Indigenous Peoples’ Right to Health post-2015

Originally published by culturalsurvival.org.

Putting African Indigenous Peoples’ Right to Health on the Post-2015 Development Agenda

The right to health is the most basic of human rights, argues Indigenous Maasai scholar Ben Koissaba, of Kenya, in conclusion to his participation at the World Conference on Indigenous Peoples that took place September 2014 in New York.  “[It’s] fulfillment is both a precondition to, and a by-product of, the enjoyment of all other rights,” he explains.  In a recent publication, Koissaba evaluated progress towards the right to health for Indigenous Peoples of Africa. Around the world, Indigenous Peoples suffer from greater illness and poorer quality of care than other groups. These statistics can be linked to the general marginalization that Indigenous groups, in Africa and around the world, face.

According to  the International Covenant on Economic, Social and Cultural Rights, Availability, Accessibility, Accountability and Quality are identified as the key elements essential in the fulfillment of the right to health. However, Koissaba laments that there is a failure to fulfill these elements within marginalized African Indigenous Peoples’ communities.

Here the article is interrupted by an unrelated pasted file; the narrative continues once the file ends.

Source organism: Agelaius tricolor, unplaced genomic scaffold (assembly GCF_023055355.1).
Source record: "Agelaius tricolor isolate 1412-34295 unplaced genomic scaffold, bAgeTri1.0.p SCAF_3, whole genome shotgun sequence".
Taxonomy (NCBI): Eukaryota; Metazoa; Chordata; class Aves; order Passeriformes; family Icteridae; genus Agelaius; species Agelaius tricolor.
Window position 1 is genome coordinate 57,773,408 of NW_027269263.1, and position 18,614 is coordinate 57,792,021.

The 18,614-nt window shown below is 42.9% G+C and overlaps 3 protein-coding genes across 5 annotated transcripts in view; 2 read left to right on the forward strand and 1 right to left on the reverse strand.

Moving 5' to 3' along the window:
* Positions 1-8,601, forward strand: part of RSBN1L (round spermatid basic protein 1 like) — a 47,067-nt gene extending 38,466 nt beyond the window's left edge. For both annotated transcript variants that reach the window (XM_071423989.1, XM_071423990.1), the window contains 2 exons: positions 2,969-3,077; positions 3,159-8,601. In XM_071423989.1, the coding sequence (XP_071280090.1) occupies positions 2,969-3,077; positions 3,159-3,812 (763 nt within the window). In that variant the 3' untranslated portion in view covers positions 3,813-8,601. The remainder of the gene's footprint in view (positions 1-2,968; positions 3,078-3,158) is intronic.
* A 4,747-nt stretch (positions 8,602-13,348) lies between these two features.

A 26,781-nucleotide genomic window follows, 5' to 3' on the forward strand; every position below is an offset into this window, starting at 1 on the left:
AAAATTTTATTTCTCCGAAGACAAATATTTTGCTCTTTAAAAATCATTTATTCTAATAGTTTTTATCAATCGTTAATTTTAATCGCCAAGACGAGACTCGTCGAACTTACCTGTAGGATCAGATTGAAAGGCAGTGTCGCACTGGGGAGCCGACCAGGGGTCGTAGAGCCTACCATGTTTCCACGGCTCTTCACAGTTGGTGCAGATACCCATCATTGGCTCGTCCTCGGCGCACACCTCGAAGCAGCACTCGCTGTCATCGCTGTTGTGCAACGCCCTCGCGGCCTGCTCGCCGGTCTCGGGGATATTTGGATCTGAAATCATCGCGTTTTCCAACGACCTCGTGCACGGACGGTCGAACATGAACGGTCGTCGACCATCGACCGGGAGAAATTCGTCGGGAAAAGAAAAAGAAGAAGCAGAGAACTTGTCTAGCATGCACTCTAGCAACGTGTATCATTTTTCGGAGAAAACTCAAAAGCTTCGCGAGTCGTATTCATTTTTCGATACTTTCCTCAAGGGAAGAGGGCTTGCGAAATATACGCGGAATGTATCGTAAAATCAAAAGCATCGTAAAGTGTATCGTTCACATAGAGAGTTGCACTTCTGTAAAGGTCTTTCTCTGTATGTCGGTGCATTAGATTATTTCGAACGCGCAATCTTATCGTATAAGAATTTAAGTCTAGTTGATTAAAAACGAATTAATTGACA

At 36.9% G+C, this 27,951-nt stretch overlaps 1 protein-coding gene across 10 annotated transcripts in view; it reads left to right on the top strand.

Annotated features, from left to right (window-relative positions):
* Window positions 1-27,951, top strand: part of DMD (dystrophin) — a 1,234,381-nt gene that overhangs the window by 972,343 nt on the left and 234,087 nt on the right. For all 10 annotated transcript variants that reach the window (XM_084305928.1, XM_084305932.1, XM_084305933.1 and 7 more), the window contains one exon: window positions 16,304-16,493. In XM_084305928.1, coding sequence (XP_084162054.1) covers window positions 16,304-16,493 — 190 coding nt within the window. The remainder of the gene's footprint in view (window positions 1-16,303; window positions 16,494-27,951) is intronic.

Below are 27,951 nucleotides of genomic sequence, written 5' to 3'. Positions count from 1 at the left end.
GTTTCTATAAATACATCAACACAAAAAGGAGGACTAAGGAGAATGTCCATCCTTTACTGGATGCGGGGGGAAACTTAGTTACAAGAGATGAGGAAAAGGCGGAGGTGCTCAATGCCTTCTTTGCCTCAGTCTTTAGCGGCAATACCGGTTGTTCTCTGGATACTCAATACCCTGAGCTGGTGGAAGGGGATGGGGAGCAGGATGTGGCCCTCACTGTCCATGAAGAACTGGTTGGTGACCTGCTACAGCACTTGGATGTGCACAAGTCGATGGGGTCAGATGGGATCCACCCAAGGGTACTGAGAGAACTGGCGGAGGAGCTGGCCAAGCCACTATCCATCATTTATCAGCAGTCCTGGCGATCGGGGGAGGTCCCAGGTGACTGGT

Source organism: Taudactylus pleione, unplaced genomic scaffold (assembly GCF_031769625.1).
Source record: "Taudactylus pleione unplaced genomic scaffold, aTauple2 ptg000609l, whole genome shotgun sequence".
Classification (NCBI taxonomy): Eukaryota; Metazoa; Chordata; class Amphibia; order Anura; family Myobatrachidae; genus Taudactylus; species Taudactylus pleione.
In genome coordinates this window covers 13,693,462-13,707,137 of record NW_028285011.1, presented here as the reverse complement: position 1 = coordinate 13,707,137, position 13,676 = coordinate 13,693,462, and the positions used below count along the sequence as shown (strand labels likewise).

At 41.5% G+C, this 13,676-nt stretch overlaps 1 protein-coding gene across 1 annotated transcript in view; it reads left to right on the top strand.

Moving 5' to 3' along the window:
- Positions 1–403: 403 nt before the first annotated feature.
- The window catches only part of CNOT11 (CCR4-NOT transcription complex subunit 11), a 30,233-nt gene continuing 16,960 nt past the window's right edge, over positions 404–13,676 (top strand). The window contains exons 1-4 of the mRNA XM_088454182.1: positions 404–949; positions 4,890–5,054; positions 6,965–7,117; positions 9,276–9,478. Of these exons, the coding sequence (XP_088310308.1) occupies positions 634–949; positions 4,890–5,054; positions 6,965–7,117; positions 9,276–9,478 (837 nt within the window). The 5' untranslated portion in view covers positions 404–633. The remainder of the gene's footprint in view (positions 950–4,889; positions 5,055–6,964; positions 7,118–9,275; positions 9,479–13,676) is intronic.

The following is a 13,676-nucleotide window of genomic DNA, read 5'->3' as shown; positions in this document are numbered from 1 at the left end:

How can the international community focus aid in the Post 2015 development agenda in a way that addresses the needs of Indigenous Africans? Koissaba proposes we focus on these four elements as “guiding principles in accessing right to health for Indigenous Peoples in Africa” and issued the following recommendations for the fulfillment of the right to health for African Indigenous Peoples:

  1. Promoting the participation of leaders and representatives of Indigenous Peoples and their communities in the formulation of health policies and strategies and the development of health and environmental activities directed at their people;
  2. Ensuring greater access by Indigenous Peoples to quality health services;
  3. Facilitating inter-sectorial collaborations between government, non-governmental, universities, research centers and indigenous organizations;
  4. Strengthening the technical, administrative and management capacity of national and local institutions responsible for the health of Indigenous Peoples, with particular attention to the need to overcome the lack of information;
  5. Promoting the transformation of health systems and supporting the development of alternative models of care, including research and certification of traditional medicine.

To read the full report, click here.

-Ben Ole Koissaba is a PhD Student in Institute on Family and Neighborhood Life at Clemson University and Founder Chair Maa Civil Society Forum in Kenya.


Cultural Survival helps Indigenous Peoples around the world defend their lands, languages, and cultures as they deal with issues like the one you’ve just read about.

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